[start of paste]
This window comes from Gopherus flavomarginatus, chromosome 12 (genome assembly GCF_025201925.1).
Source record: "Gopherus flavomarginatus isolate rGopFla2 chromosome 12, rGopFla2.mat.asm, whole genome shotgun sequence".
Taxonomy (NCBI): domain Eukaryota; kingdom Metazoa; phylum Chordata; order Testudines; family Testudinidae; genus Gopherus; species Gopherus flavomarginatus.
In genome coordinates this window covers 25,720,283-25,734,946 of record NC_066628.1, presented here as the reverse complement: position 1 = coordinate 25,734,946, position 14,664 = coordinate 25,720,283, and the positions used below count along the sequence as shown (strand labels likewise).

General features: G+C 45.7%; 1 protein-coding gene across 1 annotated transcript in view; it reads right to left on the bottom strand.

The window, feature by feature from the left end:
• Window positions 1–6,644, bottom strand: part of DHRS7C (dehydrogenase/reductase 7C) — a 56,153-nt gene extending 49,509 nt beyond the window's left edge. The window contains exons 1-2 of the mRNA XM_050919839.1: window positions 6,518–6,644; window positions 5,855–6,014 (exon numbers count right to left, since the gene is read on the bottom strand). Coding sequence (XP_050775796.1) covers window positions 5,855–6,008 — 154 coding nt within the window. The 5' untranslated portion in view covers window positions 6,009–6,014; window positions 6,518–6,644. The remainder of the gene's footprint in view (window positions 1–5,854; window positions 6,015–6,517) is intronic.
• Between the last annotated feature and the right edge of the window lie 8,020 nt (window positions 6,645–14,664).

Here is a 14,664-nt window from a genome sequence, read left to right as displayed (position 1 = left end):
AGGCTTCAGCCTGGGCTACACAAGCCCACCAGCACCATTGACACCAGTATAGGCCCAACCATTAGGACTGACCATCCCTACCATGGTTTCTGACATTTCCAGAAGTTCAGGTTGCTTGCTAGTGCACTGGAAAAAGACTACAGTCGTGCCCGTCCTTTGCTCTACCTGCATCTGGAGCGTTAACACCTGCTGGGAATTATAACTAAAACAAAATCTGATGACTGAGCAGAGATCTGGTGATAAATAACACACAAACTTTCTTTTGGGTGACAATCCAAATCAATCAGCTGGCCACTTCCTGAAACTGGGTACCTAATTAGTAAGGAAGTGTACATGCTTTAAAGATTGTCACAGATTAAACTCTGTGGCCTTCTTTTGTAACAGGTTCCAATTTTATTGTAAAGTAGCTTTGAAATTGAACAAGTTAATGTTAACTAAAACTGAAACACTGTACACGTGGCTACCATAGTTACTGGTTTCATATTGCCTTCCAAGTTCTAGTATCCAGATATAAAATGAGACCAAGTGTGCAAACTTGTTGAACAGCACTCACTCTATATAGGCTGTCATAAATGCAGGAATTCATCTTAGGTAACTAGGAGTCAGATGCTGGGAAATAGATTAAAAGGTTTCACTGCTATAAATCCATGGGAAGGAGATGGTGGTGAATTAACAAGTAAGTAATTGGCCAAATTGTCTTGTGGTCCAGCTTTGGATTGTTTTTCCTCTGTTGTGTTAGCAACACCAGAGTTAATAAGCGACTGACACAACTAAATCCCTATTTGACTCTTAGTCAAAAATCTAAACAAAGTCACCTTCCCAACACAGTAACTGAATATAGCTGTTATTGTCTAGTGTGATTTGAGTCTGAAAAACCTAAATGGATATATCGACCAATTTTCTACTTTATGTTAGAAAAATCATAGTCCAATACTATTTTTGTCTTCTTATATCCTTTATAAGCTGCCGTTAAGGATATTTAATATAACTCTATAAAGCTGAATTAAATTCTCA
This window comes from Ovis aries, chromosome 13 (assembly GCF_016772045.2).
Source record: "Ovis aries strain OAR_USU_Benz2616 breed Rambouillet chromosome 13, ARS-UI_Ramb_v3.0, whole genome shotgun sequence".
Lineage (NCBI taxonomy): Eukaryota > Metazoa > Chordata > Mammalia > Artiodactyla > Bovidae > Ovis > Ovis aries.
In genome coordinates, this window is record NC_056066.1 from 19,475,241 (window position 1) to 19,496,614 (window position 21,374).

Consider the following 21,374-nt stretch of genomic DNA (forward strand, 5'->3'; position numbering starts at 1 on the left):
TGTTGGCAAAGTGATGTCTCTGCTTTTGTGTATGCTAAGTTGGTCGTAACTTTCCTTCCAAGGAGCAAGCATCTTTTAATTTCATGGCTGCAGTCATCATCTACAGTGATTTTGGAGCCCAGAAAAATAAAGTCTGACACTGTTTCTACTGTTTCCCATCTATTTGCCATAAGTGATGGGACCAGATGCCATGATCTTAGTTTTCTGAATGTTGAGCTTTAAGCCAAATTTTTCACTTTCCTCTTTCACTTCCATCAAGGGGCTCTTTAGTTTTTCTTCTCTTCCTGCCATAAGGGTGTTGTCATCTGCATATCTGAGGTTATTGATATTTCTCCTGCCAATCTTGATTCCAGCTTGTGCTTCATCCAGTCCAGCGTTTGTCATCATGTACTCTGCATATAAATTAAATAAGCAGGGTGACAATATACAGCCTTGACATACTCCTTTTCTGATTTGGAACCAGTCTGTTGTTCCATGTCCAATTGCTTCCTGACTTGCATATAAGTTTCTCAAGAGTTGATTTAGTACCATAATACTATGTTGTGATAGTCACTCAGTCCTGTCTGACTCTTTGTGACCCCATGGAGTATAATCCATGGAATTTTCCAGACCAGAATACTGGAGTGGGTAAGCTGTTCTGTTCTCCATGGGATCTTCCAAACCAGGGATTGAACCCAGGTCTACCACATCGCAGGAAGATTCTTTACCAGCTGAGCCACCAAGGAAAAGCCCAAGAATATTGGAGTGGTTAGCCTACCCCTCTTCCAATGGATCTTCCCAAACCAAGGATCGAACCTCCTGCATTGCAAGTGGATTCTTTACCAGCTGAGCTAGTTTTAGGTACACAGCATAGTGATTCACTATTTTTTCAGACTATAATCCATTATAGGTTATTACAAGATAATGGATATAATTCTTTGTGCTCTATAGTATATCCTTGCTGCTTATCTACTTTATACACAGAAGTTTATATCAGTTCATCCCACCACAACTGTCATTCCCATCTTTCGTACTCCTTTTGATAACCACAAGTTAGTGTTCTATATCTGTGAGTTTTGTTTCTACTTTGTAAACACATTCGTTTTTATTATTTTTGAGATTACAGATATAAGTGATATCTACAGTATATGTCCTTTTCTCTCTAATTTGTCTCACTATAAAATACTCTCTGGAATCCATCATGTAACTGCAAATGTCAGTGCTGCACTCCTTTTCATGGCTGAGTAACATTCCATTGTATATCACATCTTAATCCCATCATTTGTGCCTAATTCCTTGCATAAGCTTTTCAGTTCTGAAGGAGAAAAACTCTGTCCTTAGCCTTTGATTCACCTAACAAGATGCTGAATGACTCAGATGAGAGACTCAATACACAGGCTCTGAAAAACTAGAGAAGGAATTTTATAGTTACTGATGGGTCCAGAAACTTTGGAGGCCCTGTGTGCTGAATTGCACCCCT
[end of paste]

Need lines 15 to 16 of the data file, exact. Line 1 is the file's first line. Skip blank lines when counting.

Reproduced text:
Consider the following 21,374-nt stretch of genomic DNA (forward strand, 5'->3'; position numbering starts at 1 on the left):
TGTTGGCAAAGTGATGTCTCTGCTTTTGTGTATGCTAAGTTGGTCGTAACTTTCCTTCCAAGGAGCAAGCATCTTTTAATTTCATGGCTGCAGTCATCATCTACAGTGATTTTGGAGCCCAGAAAAATAAAGTCTGACACTGTTTCTACTGTTTCCCATCTATTTGCCATAAGTGATGGGACCAGATGCCATGATCTTAGTTTTCTGAATGTTGAGCTTTAAGCCAAATTTTTCACTTTCCTCTTTCACTTCCATCAAGGGGCTCTTTAGTTTTTCTTCTCTTCCTGCCATAAGGGTGTTGTCATCTGCATATCTGAGGTTATTGATATTTCTCCTGCCAATCTTGATTCCAGCTTGTGCTTCATCCAGTCCAGCGTTTGTCATCATGTACTCTGCATATAAATTAAATAAGCAGGGTGACAATATACAGCCTTGACATACTCCTTTTCTGATTTGGAACCAGTCTGTTGTTCCATGTCCAATTGCTTCCTGACTTGCATATAAGTTTCTCAAGAGTTGATTTAGTACCATAATACTATGTTGTGATAGTCACTCAGTCCTGTCTGACTCTTTGTGACCCCATGGAGTATAATCCATGGAATTTTCCAGACCAGAATACTGGAGTGGGTAAGCTGTTCTGTTCTCCATGGGATCTTCCAAACCAGGGATTGAACCCAGGTCTACCACATCGCAGGAAGATTCTTTACCAGCTGAGCCACCAAGGAAAAGCCCAAGAATATTGGAGTGGTTAGCCTACCCCTCTTCCAATGGATCTTCCCAAACCAAGGATCGAACCTCCTGCATTGCAAGTGGATTCTTTACCAGCTGAGCTAGTTTTAGGTACACAGCATAGTGATTCACTATTTTTTCAGACTATAATCCATTATAGGTTATTACAAGATAATGGATATAATTCTTTGTGCTCTATAGTATATCCTTGCTGCTTATCTACTTTATACACAGAAGTTTATATCAGTTCATCCCACCACAACTGTCATTCCCATCTTTCGTACTCCTTTTGATAACCACAAGTTAGTGTTCTATATCTGTGAGTTTTGTTTCTACTTTGTAAACACATTCGTTTTTATTATTTTTGAGATTACAGATATAAGTGATATCTACAGTATATGTCCTTTTCTCTCTAATTTGTCTCACTATAAAATACTCTCTGGAATCCATCATGTAACTGCAAATGTCAGTGCTGCACTCCTTTTCATGGCTGAGTAACATTCCATTGTATATCACATCTTAATCCCATCATTTGTGCCTAATTCCTTGCATAAGCTTTTCAGTTCTGAAGGAGAAAAACTCTGTCCTTAGCCTTTGATTCACCTAACAAGATGCTGAATGACTCAGATGAGAGACTCAATACACAGGCTCTGAAAAACTAGAGAAGGAATTTTATAGTTACTGATGGGTCCAGAAACTTTGGAGGCCCTGTGTGCTGAATTGCACCCCT